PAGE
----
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March 25, 2016

Kris Jenkins

Ryan Arcidiacono

Daniel Ochefu

Josh Hart

Jalen Brunson

Louisville, Kentucky

Q. When you were at your heaviest, how much did you weigh?
KRIS JENKINS: Oh, man, I can't disclose that. No. But when I first got to college, I was around 279, 280, basically.

Q. What are you at now?
KRIS JENKINS: I fall between 235 and 240, in between that range.

Q. What does that do for you game?
KRIS JENKINS: It allows me to play with confidence and energy and effort on defense and rebounding on the offensive end. That comes second nature. So just focusing my energy and efforts on defense.

Q. How is it right now for you and Nate, watching each other, talking? Do you talk enough, talk every day?
KRIS JENKINS: Oh, yeah. I talked to him last night and let him know that I'm watching his game tonight, wish him well. It's exciting to see your brother trying to do something special with his team.

Obviously, we're trying to do something special here at Villanova. It's great. Hopefully, we can continue to win and meet up, and it will be something special.

Q. Did you guys talk about this, dream about it together over the years, before you went away to school?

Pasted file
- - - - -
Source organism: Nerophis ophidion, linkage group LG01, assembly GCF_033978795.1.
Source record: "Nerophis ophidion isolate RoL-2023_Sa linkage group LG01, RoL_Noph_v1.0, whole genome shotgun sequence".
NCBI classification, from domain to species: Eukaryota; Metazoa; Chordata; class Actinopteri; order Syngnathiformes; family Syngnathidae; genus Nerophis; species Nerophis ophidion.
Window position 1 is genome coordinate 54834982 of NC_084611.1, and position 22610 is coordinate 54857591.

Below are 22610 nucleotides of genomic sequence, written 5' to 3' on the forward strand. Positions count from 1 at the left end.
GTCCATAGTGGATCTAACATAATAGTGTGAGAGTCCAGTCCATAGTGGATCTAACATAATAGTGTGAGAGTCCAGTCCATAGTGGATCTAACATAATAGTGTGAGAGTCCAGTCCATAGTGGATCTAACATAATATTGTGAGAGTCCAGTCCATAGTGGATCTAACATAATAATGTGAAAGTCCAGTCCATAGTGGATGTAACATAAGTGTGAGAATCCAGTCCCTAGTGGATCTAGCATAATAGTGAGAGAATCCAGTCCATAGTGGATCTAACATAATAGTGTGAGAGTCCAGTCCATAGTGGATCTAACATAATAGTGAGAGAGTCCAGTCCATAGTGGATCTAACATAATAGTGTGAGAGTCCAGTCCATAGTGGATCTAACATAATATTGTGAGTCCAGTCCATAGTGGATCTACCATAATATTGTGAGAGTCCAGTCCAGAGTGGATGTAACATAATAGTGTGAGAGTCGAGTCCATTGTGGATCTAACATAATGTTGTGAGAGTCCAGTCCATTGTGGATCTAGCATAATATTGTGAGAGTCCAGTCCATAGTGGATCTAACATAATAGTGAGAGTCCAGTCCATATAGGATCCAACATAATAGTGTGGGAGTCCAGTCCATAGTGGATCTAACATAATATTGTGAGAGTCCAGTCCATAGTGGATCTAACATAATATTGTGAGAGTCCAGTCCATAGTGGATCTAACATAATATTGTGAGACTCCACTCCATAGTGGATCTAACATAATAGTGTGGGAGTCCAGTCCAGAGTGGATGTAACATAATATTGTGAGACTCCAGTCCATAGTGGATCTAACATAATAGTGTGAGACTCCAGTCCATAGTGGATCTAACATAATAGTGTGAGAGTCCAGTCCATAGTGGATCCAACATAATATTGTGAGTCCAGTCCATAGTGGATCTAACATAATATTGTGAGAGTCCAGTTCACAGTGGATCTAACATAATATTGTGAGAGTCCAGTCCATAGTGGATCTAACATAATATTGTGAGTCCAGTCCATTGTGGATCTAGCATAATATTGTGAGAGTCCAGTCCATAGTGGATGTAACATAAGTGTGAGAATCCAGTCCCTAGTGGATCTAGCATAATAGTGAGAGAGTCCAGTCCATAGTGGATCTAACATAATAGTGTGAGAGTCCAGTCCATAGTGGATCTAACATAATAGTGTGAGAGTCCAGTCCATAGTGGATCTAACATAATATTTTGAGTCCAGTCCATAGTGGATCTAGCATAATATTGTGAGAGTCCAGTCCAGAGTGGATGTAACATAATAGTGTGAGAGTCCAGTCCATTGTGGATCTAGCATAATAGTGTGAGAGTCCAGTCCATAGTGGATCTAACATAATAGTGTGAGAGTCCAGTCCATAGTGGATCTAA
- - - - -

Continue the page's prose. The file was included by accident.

KRIS JENKINS: We talked about it all the time, the opportunity to play against each other, how special it would be to both of us. So it's something that we look forward to.

But we're taking it one game at a time, one step at a time. Right now, we're focused on Kansas. That's our next game, our most important game.

Q. Did you guys share a room or anything like that? Did you have your own?
KRIS JENKINS: No, we had our own rooms.

Q. Kris, how do you get ready for the Kansas team with how balanced they are and kind of how anybody can have a big game on any given day?
KRIS JENKINS: We've got to stay tuned in, stay dialed in, come with high energy, high effort to execute our defensive game plan. Our coaching staff, they do a great job in preparing us. It's up to us to go out and execute it.

Like you said, they're well coached, well balanced. They play extremely hard. They're very talented. So it's going to be a battle. It going to be a street fight. It's something that we're looking forward to that we'll be ready for.